We wrote a guest blog post for GettingSmart.com. Titled "Leading Online: Challenging and Changing Meeting Structures," it is based on one of the chapters in our book about meetings. It also includes a sketchnote by @braddo. Click the link above to read the article.
I presented as part of a session titled "Looking Inward as a Critical Pathway to Teaching Excellence" at the Annual Meeting of the American Educational Research Association in Philidelphia, PA. Below are my slides which are from my dissertation research on teacher beliefs and practices, screencasting, formative assessment, and mobile technologies.
On Tuesday I had the honor of presenting to a group of nurses, firefighters, doctors, and others who are involved in outreach and education about burn prevention. It was a lot of fun working with a group of people from outside of the ed tech circles I normally end up speaking with at conferences. Below are my slides.
Head over to the Leading Online blog for my slide deck + captions to provide a little bit of context. Thanks to all who came!
Steve Valentine and I will be facilitating a conversation at Educon 2.6 in Philadelphia, PA this weekend. Our session is titled 'Engaging as Networked Thought Leaders: Let's Write a Book in 90 Minutes!'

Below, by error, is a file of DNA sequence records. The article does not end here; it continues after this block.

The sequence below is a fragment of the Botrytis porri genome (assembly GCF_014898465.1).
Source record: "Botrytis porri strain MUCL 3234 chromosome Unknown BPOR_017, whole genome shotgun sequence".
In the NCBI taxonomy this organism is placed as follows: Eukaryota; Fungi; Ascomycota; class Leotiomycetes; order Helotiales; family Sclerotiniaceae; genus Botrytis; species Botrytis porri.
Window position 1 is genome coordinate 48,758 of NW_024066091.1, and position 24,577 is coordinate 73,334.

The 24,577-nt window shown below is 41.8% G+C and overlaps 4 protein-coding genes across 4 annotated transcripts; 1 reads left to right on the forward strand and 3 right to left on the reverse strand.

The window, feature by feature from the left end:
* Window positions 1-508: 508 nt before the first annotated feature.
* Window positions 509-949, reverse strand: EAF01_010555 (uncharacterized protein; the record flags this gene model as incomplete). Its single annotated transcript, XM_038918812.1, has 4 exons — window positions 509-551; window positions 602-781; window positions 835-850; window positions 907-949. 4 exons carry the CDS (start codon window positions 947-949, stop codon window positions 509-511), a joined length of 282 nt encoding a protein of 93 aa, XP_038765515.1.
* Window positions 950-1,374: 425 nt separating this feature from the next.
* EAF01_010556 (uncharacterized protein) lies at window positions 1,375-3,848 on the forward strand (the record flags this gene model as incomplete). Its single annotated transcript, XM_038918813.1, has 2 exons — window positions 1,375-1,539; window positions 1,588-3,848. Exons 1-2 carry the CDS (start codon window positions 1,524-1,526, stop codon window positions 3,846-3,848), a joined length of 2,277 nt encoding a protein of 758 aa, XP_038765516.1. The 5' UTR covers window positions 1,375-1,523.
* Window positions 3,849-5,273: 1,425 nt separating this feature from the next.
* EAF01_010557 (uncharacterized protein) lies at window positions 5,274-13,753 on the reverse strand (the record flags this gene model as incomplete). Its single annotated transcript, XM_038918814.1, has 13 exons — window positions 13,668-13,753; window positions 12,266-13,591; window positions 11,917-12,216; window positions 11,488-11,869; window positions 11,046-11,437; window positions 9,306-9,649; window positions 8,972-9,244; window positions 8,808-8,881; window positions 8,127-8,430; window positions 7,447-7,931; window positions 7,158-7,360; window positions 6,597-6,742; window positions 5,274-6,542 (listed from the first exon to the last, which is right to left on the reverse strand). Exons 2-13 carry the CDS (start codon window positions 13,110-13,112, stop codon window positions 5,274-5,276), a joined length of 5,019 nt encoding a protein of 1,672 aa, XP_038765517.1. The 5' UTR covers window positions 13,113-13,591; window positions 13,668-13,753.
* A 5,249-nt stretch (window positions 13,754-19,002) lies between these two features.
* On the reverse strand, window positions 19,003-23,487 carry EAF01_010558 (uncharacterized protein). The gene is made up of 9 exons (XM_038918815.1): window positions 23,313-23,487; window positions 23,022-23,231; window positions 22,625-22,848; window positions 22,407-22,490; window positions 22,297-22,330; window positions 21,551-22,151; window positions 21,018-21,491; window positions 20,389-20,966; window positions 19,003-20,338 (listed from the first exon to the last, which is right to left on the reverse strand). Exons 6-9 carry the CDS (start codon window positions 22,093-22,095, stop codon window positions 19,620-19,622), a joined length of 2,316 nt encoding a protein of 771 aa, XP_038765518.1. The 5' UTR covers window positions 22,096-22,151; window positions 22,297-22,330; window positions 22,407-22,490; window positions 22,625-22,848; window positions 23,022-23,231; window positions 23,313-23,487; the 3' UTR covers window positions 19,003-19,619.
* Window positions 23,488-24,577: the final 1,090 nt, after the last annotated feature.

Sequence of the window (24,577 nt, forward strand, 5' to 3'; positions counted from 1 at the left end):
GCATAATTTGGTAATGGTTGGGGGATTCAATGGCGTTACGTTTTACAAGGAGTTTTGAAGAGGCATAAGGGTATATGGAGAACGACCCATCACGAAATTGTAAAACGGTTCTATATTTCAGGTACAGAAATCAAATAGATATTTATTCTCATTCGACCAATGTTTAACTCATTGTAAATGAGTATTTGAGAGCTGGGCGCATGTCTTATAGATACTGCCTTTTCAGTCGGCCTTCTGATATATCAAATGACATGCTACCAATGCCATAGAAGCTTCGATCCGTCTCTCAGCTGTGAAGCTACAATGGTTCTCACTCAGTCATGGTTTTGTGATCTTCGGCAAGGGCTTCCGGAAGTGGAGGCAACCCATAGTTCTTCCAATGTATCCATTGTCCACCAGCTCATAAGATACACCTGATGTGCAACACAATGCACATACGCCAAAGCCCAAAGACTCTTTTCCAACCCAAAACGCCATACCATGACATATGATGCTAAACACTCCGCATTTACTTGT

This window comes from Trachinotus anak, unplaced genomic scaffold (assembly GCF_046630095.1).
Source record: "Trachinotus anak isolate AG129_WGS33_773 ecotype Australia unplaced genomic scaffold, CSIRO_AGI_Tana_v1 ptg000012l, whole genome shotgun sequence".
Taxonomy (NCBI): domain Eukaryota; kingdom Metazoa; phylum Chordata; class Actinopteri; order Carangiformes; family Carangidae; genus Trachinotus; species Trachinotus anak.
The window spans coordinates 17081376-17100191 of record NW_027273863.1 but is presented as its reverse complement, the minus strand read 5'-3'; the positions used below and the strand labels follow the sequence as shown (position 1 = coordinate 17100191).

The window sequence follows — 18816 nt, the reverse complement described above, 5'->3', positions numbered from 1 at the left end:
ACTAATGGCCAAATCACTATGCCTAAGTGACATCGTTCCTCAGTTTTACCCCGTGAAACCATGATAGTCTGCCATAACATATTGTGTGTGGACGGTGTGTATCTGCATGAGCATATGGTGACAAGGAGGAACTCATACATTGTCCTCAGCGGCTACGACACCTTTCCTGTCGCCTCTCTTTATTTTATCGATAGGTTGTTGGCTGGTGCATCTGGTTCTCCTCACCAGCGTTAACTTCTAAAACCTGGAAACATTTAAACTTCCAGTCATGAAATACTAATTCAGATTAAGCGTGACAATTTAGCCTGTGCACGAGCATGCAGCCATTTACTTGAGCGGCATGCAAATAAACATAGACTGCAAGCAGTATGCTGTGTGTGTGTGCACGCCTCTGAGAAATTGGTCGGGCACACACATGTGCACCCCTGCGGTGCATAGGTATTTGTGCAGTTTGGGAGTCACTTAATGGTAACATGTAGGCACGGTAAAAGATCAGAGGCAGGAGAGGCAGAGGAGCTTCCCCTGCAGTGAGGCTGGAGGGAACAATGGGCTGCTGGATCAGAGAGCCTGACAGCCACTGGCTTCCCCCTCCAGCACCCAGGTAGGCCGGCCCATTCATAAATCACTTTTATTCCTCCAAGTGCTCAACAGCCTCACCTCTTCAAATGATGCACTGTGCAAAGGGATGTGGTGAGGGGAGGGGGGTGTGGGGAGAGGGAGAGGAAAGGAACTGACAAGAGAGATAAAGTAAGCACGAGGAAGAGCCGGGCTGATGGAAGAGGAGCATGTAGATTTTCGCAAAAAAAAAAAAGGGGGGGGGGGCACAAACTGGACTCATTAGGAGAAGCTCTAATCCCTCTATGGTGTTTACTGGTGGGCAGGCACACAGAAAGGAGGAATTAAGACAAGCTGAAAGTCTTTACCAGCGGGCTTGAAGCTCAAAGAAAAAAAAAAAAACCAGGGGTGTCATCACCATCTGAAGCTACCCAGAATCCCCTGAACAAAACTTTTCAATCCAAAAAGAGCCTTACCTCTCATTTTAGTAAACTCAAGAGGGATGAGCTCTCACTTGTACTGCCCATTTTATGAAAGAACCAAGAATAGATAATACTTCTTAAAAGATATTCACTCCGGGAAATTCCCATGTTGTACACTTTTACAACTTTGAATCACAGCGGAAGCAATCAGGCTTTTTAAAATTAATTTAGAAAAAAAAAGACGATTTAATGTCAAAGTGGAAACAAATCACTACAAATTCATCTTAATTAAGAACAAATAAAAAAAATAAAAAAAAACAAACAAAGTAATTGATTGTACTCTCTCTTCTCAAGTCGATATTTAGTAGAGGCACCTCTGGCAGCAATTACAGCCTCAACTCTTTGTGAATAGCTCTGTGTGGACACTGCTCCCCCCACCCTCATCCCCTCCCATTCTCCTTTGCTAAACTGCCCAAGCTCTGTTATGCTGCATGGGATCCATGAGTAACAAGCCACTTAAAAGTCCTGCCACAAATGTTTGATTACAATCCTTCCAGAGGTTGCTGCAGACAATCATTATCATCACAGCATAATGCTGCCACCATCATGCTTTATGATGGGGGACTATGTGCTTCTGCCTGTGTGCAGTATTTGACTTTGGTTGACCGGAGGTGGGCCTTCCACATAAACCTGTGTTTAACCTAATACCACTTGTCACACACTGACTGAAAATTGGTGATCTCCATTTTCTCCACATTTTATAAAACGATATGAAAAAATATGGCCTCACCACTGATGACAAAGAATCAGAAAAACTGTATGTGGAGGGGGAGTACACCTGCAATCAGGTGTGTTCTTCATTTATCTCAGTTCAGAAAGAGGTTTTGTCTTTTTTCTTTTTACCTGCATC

We're going to try and compress, recreate, and share all that we learned in the past year in designing, constructing, and publishing Leading Online with anyone who honors us by choosing to spend their time with in our session on Saturday Morning.
This is the first time we've attempted to facilitate a collaboration of this scale and purpose, but we think it might work. And even if it doesn't, we'll have learned something by attempting it. We submitted a similar proposal to another conference but it was met with some pretty skeptical and harsh criticism from the reviewers. It probably wasn't the right venue for this kind of exercise anyways.
We like Educon.
For the past year my friend and colleague, Steve Valentine, and I have been working on a multi-touch book (for iBooks on iPads and OS X Mavericks) about organizational leadership and schools. You can read more about this project at http://www.leadingonline.net.